A TPP without the US would lock in all the deal’s most damaging and politically controversial clauses on stronger medicine and copyright monopolies and investor rights to sue governments while delivering almost no additional market access, AFTINET Convener Patricia Ranald said today.
Trade Minister Steven Ciobo confirmed that Australia will take a leading role in efforts to revive the TPP minus the US as TPP officials met in Toronto, Canada this week to discuss the deal’s future.
Dr Ranald questioned why Australia would invest time and resources on a failed deal which would lock in damaging rules while delivering no benefit for Australians or the economy.
“Even with the US involved, the market access benefits the TPP was predicted to deliver to Australia were negligible.
“The TPP was about increasing rights for global corporations at the expense of peoples’ rights. It failed because of the overwhelming community opposition it generated in the US, Australia and almost all TPP countries. An Australian Senate inquiry rejected the deal’s implementing legislation.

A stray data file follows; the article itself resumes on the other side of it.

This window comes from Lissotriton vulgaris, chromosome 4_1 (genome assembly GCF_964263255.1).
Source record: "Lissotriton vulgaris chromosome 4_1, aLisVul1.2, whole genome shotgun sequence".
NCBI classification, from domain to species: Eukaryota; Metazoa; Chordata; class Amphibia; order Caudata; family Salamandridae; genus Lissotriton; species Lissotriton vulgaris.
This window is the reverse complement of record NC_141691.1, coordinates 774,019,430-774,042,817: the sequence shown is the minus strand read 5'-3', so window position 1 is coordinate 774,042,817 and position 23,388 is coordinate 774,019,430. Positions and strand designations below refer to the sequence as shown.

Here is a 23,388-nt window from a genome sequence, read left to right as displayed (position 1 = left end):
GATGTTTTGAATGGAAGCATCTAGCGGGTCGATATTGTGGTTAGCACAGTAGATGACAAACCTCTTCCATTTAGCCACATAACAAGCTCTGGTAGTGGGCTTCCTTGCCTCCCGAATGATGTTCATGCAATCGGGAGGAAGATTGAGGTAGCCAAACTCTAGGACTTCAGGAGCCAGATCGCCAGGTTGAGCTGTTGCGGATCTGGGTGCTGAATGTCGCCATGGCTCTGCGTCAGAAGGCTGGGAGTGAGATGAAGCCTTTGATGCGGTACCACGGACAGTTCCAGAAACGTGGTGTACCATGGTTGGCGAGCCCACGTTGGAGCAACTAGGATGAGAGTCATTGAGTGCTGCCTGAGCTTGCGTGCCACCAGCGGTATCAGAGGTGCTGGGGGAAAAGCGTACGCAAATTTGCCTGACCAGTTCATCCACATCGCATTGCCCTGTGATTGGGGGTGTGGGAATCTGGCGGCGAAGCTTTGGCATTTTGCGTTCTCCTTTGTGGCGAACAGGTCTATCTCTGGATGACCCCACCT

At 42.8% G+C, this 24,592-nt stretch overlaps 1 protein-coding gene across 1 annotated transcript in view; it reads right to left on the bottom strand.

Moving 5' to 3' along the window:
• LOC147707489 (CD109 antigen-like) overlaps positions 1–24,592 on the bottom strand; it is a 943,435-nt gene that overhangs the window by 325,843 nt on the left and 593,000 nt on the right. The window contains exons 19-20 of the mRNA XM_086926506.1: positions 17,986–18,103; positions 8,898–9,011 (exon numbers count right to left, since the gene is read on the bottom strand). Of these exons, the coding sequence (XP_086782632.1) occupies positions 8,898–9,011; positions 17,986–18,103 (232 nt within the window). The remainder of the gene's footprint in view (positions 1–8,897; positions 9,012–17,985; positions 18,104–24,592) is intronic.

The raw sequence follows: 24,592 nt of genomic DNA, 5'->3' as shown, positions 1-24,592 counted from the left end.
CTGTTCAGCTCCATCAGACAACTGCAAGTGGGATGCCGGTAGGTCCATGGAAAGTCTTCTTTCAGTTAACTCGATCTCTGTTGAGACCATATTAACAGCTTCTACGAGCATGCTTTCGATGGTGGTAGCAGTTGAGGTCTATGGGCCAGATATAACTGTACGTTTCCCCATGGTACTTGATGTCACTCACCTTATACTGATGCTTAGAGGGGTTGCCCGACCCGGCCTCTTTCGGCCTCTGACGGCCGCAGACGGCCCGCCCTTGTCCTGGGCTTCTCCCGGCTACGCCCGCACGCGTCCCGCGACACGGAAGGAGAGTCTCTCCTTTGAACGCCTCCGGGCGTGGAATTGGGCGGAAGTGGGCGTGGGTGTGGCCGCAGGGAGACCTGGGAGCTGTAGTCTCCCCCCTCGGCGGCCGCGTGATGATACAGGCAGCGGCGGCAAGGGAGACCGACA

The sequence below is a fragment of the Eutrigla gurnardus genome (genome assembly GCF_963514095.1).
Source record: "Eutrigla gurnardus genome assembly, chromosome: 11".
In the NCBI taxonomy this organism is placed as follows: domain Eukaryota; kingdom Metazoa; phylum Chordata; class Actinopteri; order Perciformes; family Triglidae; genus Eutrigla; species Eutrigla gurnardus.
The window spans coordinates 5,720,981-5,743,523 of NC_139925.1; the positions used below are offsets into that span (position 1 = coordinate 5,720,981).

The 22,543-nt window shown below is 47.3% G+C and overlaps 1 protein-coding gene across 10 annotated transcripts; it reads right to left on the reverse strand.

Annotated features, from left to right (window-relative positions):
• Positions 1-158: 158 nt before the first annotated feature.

“Minister Ciobo is wasting his time trying to revive the dead deal which benefits some corporations but not most Australians.”
Minister Ciobo also said the TPP could be revived with a ‘tweak’ to the current text to remove the US. But Dr Ranald said bringing the TPP back from the dead was not quite that simple.
“At a minimum, the current TPP text requires US participation and would need to be changed to proceed. Many other side letters and specific references to the US would have to be removed. This means any revived TPP would become an entirely new agreement and would have to go through parliamentary processes again in each country.
“Some TPP countries only agreed to stronger medicine monopolies and investor rights to sue governments to get access to US markets. Without this, they will want to renegotiate the whole deal.”
Dr Ranald urged the Australian Government to abandon the TPP and focus on developing fair trade alternatives.
“Minister Ciobo should accept that the TPP has failed and reject any revival of its corporate agenda.
“Instead, Australia should embrace the opportunity for a fairer trade future which puts people and the planet first.”
Contact Dr Patricia Ranald 0419 695 841